Written by The Strategy
It seems everyone is talking about Netflix’s new show by Darren Star, Emily in Paris. In all honesty, we weren’t huge fans. In fact, we may have stopped after only a few episodes that plagued us with confusion over Emily’s choice of attire, her sense of entitlement, and the way that every Frenchman she met along her way, instantly fell in love with her. We had to discuss this show with someone, and who better to speak with than author, Marina Khorosh, who has lived in Paris, but is currently living in New York.
Let’s get straight to it: What are your general thoughts on Emily in Paris?
On a visceral level, everything about the show feels wrong: the styling, the portrayal of the French, the cultural clichés pilot on in bulk (much like Emily’s accessories). And yet, it’s the TV equivalent of junk food – you want to stop watching, yet you physically can’t tear yourself away until the credits of the last episode are rolling. I heard someone describe it as “cringe-y and binge-y” – I think that’s a great way to sum it up.
Did you manage to get through all 10 episodes?
Yes! In 3 days!
As a current New Yorker who previously lived in Paris, what are your honest thoughts on the clothing in the show?
Emily is as refined as an American in Paris Disney Princess. Camille (the neighbour’s girlfriend), could probably be the next Jeanne Damas. Sylvie is the poor man’s Carine Roitfeld, and the rest of the characters are more or less right.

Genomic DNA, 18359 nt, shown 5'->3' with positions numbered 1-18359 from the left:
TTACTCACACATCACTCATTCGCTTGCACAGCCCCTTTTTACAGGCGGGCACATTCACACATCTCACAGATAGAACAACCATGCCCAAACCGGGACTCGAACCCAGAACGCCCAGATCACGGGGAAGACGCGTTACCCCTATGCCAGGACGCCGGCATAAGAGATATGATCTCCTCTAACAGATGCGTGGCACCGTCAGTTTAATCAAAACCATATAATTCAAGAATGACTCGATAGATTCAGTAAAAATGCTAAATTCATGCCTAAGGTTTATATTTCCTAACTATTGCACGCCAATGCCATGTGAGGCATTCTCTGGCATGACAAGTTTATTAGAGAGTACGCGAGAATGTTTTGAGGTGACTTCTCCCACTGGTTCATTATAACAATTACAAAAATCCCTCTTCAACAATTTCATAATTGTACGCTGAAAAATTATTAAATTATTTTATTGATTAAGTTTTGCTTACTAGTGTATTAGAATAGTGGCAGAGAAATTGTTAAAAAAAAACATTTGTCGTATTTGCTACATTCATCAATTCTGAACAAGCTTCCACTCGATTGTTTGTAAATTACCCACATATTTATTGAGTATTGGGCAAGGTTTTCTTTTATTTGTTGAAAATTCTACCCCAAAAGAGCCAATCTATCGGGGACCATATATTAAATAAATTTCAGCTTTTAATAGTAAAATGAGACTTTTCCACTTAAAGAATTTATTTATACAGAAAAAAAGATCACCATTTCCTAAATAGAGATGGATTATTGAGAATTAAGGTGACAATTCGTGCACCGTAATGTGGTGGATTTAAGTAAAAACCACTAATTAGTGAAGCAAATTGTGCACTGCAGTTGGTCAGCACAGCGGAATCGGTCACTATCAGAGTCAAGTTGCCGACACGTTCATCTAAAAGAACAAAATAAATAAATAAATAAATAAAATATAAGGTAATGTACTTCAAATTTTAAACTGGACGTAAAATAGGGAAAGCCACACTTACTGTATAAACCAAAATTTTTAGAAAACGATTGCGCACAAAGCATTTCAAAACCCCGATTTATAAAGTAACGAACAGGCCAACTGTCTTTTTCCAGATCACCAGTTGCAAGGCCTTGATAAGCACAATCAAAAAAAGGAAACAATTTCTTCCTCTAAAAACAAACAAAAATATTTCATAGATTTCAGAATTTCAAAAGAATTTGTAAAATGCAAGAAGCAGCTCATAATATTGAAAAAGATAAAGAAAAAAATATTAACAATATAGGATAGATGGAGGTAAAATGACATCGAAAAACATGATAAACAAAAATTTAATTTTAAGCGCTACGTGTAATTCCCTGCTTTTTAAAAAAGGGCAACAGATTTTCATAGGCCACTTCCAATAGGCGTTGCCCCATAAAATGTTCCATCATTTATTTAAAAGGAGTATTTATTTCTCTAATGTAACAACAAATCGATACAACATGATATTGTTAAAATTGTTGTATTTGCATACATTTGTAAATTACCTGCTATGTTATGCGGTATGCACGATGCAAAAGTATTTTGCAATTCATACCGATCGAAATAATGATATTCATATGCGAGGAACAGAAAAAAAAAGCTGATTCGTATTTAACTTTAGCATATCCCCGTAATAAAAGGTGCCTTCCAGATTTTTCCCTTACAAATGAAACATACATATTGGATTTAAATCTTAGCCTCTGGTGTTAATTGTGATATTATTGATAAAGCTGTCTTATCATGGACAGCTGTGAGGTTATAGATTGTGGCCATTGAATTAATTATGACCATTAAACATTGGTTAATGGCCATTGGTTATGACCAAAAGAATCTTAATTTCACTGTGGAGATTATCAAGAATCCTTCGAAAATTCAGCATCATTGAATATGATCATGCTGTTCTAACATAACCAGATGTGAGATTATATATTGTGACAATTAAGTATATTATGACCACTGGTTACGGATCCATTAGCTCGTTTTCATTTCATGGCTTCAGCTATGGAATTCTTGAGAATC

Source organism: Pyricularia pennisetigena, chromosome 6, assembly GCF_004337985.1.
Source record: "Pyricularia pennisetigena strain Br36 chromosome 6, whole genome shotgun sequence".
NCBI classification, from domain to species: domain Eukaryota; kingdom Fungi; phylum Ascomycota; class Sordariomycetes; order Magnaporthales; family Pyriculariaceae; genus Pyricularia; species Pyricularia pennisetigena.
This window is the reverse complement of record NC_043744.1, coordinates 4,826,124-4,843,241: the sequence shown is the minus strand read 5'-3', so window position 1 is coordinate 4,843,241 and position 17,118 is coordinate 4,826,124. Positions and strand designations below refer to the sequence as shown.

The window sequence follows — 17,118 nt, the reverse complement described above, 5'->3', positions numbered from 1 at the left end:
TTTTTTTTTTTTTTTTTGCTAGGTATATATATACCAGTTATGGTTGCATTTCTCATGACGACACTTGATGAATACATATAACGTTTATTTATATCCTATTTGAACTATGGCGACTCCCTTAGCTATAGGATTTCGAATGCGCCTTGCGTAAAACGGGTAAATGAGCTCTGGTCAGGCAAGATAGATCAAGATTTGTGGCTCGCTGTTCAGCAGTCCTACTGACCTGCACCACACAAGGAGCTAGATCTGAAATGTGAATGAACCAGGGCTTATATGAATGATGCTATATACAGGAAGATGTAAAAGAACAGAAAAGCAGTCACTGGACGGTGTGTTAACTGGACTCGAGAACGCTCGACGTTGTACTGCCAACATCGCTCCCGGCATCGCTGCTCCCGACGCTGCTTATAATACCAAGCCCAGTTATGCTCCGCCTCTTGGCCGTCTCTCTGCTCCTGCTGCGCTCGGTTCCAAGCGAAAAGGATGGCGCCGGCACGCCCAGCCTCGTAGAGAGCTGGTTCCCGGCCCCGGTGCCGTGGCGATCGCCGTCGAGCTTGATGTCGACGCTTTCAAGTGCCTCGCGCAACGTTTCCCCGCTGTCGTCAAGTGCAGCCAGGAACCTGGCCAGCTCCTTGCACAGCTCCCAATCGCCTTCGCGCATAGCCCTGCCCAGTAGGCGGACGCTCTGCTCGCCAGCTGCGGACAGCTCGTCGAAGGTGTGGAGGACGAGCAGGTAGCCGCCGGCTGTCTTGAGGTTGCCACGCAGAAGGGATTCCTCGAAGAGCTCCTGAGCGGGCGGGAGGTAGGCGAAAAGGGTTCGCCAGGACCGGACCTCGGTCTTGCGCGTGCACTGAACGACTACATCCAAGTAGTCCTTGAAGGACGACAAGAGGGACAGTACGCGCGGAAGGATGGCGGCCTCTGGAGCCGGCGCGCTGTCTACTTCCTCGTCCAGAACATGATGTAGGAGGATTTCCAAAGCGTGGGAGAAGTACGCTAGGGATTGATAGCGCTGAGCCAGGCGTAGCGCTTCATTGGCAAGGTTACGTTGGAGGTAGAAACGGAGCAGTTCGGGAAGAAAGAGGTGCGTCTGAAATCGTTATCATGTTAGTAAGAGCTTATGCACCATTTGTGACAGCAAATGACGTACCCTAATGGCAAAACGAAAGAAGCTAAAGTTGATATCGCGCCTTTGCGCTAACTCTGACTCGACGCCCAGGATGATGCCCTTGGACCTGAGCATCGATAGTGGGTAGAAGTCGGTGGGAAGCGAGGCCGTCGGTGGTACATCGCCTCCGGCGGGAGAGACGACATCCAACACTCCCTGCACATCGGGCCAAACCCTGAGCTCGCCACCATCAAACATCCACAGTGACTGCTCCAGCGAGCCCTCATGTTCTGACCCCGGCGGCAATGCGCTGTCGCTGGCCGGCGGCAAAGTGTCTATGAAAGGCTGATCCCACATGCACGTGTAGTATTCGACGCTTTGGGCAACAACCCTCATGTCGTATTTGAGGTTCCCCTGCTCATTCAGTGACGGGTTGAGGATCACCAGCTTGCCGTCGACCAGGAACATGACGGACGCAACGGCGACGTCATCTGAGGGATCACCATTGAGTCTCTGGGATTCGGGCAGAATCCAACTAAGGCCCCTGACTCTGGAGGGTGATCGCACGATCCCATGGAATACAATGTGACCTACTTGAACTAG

In a more specific wardrobe question, would you ever wear a shirt covered with Eiffel Towers on a flight to Paris, or is it the most ridiculous thing you’ve ever seen?
I wouldn’t, but maybe there is some sort of deep metaphor to it. Who am I to judge?
Emily’s running attire (and notable lack of exercise induced sweat) seriously annoyed us. What would one actually wear to exercise in Paris?
I just commend her for running in Paris. It’s no easy feat.
On to Emily, herself. What are your thoughts on this particular American in Paris?
Young, naive, blessed with that oblivious American confidence that breaks through barriers, while still annoying anyone along the way. It’s good to be Emily!
Most important question: Would you follow @EmilyinParis on Instagram?